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Chernobyl offers a glimpse of what a post-apocalyptic world might look like

Bumper cars at a Chernobyl amusement park.

By Cristian Lipovan

A journey to Chernobyl in photos. As if torn apart from a forbidden land, a place that once flourished and lived peacefully now seems like an eerie ghost town. The Chernobyl catastrophe in 1986 shook not only Chernobyl, but Pripyat as well, its neighboring town, and shaped the tragic history of the two cities. The leftovers of these abandoned towns lay untouched to this day, entire frozen scenes which create a fantastic and foreboding visual impact.

View over the abandoned city with the nuclear plant in the background.

My name is Cristian Lipovan. I’m a photographer and urban explorer from Romania. I had planned my expedition to Chernobyl long before I actually left, even while working on my Places Suffering project. But at that moment I did not have the courage. I started to research it deeply, analyzing all the potential situations and risks to which I could be exposed. Eventually I came to the conclusion that it was probably not as dangerous as the world says. But certainly I had to impose some strict rules on myself while I was there. “Not as dangerous as the world says” does not mean “safe”.

I have now been there twice. I explored as much as I could from dawn to dusk without pause. It was exhausting, but at the same time I experienced moments that I will never forget, it was truly fantastic and heartbreaking to immerse myself in this environment and capture the desperation and human story of Chernobyl in photos.

One of the mandatory rules during my time in Chernobyl was not to eat any food while in the contaminated area. There was breakfast at our lodgings in the morning and then absolutely nothing until returning for dinner. To get into the abandoned area you need a special permit that I got through a local guide. Everything is very strict. It is the duty of the local authorities to check you every time you come in and out of the contaminated area to keep you and those you may come into contact with safe, and they take this responsibility very seriously.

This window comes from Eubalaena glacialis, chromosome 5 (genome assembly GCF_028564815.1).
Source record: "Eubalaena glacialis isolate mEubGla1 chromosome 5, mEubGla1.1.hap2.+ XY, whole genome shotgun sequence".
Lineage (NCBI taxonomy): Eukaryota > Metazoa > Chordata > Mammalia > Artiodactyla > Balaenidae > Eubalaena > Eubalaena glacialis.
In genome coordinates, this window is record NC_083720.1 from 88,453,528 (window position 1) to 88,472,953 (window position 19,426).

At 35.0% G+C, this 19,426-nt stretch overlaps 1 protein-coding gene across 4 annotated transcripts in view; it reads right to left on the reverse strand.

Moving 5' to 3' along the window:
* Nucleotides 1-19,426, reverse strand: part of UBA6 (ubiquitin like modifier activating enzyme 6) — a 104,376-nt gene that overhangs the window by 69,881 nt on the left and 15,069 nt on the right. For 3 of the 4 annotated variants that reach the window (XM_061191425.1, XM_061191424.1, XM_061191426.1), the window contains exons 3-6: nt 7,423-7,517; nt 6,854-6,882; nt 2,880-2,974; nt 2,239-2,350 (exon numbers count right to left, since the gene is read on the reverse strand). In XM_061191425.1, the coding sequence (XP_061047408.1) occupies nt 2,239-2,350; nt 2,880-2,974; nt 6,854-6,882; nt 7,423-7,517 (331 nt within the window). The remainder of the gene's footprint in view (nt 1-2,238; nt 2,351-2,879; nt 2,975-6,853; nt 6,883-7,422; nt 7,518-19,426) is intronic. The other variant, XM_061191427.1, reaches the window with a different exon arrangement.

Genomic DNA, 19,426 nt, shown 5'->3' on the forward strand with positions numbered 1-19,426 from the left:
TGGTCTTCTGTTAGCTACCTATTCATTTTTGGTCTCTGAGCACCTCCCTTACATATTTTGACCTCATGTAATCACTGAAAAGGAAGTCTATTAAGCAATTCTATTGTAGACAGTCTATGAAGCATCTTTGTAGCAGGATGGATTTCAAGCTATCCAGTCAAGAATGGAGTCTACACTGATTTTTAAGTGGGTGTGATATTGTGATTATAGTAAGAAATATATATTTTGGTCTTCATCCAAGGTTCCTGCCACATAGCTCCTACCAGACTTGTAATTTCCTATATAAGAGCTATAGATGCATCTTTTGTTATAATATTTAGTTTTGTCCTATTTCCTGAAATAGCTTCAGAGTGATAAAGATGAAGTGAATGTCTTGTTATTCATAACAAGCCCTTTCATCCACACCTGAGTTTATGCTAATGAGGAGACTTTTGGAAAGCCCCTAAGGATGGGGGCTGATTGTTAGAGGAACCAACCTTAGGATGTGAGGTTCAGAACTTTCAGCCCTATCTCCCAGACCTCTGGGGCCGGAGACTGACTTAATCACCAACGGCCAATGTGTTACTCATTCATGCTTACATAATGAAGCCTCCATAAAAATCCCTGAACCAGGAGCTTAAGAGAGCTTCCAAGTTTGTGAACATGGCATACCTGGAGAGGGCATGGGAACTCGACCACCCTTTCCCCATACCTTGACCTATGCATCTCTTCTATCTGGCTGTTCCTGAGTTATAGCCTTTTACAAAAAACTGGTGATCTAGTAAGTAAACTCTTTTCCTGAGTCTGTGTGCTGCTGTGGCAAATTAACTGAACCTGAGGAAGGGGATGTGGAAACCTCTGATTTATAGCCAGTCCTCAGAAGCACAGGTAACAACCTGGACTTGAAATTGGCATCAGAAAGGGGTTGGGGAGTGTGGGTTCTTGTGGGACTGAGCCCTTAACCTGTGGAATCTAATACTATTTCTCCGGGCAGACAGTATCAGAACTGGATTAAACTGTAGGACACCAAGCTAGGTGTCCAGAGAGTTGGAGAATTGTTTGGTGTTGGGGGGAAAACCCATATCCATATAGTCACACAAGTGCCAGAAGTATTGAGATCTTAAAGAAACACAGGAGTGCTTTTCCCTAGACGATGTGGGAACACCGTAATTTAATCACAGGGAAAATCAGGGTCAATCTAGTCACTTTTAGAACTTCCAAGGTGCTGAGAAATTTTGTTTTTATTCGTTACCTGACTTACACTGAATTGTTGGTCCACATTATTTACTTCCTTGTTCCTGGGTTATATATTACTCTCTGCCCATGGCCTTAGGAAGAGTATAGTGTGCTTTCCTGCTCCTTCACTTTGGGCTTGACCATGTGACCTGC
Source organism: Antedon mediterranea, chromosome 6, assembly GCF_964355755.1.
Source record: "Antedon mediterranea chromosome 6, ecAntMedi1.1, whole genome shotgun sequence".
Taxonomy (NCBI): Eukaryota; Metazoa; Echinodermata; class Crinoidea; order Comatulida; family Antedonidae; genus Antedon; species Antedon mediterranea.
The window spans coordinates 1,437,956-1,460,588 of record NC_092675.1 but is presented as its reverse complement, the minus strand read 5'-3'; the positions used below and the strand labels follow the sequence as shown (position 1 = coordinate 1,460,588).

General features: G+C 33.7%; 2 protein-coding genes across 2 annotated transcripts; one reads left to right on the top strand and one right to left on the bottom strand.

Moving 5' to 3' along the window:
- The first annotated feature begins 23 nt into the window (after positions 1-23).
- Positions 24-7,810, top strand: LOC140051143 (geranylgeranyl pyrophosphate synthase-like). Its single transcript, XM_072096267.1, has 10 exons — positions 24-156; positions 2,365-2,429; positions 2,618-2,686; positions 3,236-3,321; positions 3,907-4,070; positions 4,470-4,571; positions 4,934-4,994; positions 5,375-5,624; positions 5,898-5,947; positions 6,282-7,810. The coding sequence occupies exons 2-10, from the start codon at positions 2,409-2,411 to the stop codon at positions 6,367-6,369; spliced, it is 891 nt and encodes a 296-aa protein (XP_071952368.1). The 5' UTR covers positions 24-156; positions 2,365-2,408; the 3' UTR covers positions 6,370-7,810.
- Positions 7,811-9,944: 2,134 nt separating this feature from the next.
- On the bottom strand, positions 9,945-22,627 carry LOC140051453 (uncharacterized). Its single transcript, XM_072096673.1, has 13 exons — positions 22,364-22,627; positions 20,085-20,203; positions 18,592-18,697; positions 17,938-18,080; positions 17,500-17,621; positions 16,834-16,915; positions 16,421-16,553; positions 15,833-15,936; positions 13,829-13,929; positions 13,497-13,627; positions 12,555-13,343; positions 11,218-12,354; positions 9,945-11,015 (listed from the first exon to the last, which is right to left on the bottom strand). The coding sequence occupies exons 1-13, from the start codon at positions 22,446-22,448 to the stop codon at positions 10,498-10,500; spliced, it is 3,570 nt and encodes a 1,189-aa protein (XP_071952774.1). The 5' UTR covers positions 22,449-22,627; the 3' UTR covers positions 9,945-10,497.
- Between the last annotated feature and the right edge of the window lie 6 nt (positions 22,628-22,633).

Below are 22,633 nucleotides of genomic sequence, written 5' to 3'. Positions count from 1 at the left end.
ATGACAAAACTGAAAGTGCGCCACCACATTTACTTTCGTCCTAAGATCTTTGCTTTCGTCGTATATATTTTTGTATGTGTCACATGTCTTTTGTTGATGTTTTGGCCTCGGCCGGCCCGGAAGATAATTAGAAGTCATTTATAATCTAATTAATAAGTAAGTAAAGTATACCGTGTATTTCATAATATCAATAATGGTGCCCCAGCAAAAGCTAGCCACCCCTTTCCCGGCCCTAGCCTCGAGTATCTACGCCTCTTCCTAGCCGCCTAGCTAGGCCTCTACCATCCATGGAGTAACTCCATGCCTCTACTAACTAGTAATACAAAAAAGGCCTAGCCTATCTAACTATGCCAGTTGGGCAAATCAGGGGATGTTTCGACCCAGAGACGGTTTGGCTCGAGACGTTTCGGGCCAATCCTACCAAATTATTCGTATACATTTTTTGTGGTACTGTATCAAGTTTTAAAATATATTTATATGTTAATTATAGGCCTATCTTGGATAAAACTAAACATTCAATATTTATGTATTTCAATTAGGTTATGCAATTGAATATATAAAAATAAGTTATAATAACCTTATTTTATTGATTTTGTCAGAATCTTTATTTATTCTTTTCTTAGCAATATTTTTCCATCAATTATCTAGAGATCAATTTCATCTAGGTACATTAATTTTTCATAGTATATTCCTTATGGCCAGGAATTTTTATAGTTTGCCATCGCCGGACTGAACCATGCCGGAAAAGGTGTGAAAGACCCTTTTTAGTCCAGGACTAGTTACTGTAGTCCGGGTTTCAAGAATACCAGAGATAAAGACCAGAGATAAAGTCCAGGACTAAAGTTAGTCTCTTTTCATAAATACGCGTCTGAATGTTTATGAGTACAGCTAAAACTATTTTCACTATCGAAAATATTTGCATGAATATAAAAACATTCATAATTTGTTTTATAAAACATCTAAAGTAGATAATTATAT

A school bus.

The deep feelings and vivid impressions I had there simply can’t compare to anything else I’ve experienced. There are no words to explain it, you have to be there and see it directly with your own eyes. The first time I was there, I didn’t have as much restraint as I know now to be necessary. It’s not a place to spend a leisurely holiday, it’s not an amusement park (even though there is an abandoned one there). You never know what can happen, what to expect, or what is waiting for you. But with that said I can’t say that I was afraid.

A hospital room.

After the second experience I started to get to know the places there, to know exactly where to avoid and where to go. I explored many buildings: hospitals, kindergartens, schools, police headquarters and fire brigades, hotels, apartments, houses, a stadium, pianos, the massive Duga radar, the amusement park, all of them abandoned and frozen in time. The most impressive thing for me was a room in a kindergarten where all the children’s cribs and belongings were left in the same position as they were 33 years ago. There were toys, clothes and shoes, and the closets they kept them in. But the hardest image to take in were the gas masks of the children laying around that they had to wear in order to not be exposed to the disaster that had unfolded around them.

My expedition to Chernobyl and Pripyat was the most exciting experience of my entire life. It changed my life. I appreciate everything around me much more after having seen such devastation. Below are some of the photos I captured on my journey to Chernobyl that have stayed with me.

See more pictures below.

A cash register with money still in the drawer.
A pair of children’s shoes in a kindergarten classroom.
An Olympic-size swimming pool.
A classroom.
A music room with piano.

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To see more of Cristian Lipovan‘s work go to:

www.placessuffering.com 
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